The Trademark Trial and Appeal Board is a tribunal of limited jurisdiction. All it has to decide is whether a particular applicant or registrant may own a registration for a particular trademark. In other words, it doesn’t have to decide who wins as between two parties, but rather just has to decide whether one party can satisfy the conditions for registration. And sometimes I think they must be grateful for their limited jurisdiction because it makes their job a little easier.
DeFord Bailey LLC v. Bailey is that kind of case. If you couldn’t guess from the caption, it’s a family matter. DeFord Bailey, Sr. was, according to the opinion, a “harmonica virtuoso inducted into the Country Music Hall of Fame and remembered as the first African American performer on the Grand Ole Opry.” He died intestate and unmarried in 1982 so his three children were his sole heirs. One of them, DeFord Bailey, Jr., was the progenitor of the three parties involved in the lawsuit. DeFord Jr. formed the opposer, DeFord Bailey LLC, with one of his granddaughters and assigned all intellectual property rights he had in the name “DeFord Bailey” to the LLC. He died is 2013 and his granddaughter became the sole owner of the LLC.
On April 26, 2011 two of DeFord Jr.’s sons, Carlos DeFord Bailey and DeFord Bailey III, applied to register the trademark DEFORD BAILEY for harmonicas under Section 1(a) of the Lanham Act, claiming a date of first use April 11, 2011.
In 2012, Carlos signed a “Name and Likeness Licensing Agreement” with the LLC allowing him to sell harmonicas and T-shirts. Carlos testified that he sold harmonicas for the first time at a “rose garden ceremony” after he signed the agreement, although had given them away before that. The agreement provided that:
If you can’t see the image, it says in part:
Except for the license granted hereunder and as otherwise provided herein, … [Carlos Bailey] acknowledges and agrees that it will not have any right, title or interest in or to the Licensed Property, and [Carlos Bailey] shall not make any claim of ownership or interest in or to such Licensed Property.
Which was the end of the matter for Carlos Bailey; the Board held that “We therefore deem it appropriate to hold him bound by his clear contractual representation that he claims no right, title or interest in the applied-for mark. Therefore, he cannot properly claim ownership of the applied-for mark.”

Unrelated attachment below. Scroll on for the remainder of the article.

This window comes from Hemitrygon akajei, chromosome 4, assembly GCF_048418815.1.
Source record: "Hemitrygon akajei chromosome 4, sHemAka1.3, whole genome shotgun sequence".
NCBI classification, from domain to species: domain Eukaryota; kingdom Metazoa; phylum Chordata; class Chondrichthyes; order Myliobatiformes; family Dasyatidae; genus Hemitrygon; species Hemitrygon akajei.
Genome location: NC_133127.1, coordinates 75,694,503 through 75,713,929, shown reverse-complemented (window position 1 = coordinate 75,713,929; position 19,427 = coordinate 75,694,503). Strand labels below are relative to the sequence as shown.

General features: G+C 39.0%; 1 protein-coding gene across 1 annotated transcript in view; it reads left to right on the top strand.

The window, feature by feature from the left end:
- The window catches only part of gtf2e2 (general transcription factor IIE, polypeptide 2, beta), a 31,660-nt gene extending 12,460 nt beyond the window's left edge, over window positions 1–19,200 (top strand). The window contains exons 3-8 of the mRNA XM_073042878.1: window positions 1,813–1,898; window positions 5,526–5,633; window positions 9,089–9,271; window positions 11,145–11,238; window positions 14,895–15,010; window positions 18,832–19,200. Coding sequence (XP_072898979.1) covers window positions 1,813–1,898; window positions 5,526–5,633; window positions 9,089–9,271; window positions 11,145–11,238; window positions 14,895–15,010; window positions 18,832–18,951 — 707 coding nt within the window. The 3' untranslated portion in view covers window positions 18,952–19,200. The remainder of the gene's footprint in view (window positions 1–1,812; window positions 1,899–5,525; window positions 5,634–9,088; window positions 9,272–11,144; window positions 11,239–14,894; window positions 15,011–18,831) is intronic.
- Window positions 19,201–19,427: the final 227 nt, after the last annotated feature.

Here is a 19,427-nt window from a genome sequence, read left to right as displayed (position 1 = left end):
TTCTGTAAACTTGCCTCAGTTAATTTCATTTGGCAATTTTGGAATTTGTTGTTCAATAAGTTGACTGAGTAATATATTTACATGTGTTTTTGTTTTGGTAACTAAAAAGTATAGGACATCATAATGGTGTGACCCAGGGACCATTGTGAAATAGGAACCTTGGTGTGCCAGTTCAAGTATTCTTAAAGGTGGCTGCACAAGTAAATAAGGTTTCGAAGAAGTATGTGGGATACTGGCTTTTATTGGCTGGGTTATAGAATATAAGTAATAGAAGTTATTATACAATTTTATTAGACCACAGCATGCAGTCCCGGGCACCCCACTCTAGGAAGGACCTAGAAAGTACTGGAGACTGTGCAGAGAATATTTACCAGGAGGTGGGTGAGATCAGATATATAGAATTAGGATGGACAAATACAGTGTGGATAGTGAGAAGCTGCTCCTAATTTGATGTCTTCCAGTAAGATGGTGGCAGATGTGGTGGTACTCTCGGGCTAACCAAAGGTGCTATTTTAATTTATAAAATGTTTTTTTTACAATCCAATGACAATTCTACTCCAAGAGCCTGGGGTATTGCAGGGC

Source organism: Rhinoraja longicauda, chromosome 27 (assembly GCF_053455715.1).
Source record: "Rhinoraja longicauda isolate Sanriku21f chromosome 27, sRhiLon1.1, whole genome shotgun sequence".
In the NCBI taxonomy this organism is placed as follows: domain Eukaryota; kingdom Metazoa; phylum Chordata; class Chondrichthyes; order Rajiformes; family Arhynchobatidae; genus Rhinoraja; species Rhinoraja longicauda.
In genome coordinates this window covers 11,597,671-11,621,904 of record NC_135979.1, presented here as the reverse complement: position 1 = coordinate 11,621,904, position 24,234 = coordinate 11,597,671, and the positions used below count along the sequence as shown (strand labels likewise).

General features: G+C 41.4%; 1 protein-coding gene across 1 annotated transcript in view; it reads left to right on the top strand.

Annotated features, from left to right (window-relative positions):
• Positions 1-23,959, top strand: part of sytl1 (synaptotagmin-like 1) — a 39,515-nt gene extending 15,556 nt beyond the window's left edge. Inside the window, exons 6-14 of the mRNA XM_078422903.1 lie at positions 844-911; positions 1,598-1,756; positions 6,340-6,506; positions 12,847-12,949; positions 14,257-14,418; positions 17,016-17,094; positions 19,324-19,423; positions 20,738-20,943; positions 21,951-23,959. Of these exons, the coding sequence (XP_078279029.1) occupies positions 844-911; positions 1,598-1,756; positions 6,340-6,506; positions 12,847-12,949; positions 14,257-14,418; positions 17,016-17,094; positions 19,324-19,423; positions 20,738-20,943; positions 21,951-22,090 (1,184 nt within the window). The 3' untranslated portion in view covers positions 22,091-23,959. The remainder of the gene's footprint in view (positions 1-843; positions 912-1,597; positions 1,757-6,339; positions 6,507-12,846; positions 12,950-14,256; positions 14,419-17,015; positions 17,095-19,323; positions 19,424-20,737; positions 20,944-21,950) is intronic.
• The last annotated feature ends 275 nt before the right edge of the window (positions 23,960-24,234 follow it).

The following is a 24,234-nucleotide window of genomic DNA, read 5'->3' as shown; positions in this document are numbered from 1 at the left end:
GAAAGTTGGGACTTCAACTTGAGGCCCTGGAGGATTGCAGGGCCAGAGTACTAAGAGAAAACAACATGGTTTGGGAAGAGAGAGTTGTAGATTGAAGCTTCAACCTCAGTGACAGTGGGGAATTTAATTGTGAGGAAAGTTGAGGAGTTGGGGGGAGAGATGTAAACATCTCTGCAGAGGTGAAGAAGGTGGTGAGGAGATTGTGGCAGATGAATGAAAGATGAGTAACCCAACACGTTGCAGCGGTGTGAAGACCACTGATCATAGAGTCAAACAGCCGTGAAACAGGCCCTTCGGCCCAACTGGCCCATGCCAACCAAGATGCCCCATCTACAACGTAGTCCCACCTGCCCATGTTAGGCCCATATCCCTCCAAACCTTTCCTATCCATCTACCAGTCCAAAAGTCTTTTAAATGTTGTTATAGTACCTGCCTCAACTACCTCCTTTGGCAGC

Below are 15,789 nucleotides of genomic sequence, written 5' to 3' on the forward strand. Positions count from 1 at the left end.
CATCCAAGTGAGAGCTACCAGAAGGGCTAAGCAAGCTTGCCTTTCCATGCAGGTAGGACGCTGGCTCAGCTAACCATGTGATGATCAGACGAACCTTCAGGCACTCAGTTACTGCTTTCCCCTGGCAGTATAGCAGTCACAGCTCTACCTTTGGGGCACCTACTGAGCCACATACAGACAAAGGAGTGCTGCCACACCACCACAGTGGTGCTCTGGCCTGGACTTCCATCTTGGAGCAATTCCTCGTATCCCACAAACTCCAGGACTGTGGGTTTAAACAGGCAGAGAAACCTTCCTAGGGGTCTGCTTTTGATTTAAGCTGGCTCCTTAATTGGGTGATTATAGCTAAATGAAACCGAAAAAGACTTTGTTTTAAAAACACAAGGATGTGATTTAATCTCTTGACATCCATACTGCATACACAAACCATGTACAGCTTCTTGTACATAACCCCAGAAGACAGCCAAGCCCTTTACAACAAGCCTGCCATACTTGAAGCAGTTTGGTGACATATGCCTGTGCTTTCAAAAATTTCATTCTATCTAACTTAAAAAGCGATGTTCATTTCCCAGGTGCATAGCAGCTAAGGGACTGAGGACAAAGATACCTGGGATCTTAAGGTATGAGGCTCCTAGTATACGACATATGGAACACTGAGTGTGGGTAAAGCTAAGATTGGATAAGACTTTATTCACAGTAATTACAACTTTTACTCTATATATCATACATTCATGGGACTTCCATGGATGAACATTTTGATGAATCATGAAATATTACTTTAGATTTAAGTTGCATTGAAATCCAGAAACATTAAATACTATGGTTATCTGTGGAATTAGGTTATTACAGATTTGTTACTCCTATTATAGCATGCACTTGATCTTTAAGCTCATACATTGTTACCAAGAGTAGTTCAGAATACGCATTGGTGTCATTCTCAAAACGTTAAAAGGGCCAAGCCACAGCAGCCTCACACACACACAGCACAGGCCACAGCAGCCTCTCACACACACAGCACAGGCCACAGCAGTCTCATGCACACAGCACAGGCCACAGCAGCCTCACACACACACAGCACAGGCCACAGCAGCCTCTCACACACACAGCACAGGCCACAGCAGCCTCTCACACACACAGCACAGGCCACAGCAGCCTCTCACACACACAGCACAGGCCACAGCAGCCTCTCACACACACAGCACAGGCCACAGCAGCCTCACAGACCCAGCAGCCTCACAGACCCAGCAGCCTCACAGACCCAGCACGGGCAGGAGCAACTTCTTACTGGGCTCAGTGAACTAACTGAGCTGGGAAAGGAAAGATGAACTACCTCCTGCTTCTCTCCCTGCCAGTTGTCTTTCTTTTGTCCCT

As to DeFord III’s interest,
His representations about the Application and the applied-for mark remain contradictory and muddled. The record includes documents signed by him stating that he was unaware of the Application at issue and had not authorized its filing. He then gave conflicting testimony about whether he signed those documents. After initial repeated denials, he ultimately admitted that he did sign them but claimed that he may have done so only because of a request by his father. As to the Application itself, the file record shows that it was filed electronically, and contained electronic signatures using the method of names appearing in between forward slashes. The signatures on the Application by Mr. Benjamin [the applicants’ attorney], Carlos Bailey, and DeFord Bailey, III are required to have been “[p]ersonally enter[ed]” in accordance with Trademark Rule 2.193(c)(1). 37 C.F.R. § 2.193(c)(1). DeFord Bailey, III offered testimony casting doubt as to whether he actually signed the Application, whether he authorized its filing in advance, and if so, whether he knew and understood what he was signing. He testified that he never met the attorney who filed the trademark application until the testimony deposition and stated twice that his first phone conversation with the attorney took place after the Application was filed. DeFord Bailey, III responded to a question about how he authorized Mr. Benjamin to file the Application by stating “By being DeFord Bailey and I had signed off – somebody said I signed off, which I didn’t realize I had signed off on.” Overall, we find that DeFord Bailey, III’s testimony regarding the Application and the applied-for mark lacks reliability, reflects that he made no use of the applied-for mark in connection with the use-based Application or otherwise, shows that he relies only on the use by Carlos to support rights in the applied-for mark, and ultimately fails to support his joint ownership of the applied-for mark. Based on his testimony, coupled with the documentary evidence in which, after the filing of the Application, he disavowed any knowledge of it or involvement in it, we conclude that DeFord Bailey, III cannot properly claim ownership of the applied-for mark.
So Carlos and DeFord III were not owners of the use-based application for DEFORD BAILEY for harmonicas.
But what do we NOT know about this situation?
- What rights DeFord, Sr. started with – did he have any trademark rights? There’s no mention of a trademark use by the LLC. The LLC’s opposition was based on Section 2(a), false endorsement, and 2(d), likelihood of confusion. The false endorsement might be viable but not likelihood of confusion if the LLC didn’t use LEFORD BAILEY as a trademark.
- Whether DeFord Jr., and therefore the LLC, was the only owner of whatever rights there were – DeFord, Jr. was one of three heirs and there’s no mention of what interest the other two might still have.
- The subject application was filed and Carlos and DeFord, III formed their own corporation about a month before the LLC was formed. Had DeFord, Jr. meant for his sons to have the rights?
DeFord Bailey LLC v. Bailey, Opp. No. 91209857 (TTAB Jan. 14, 2016)
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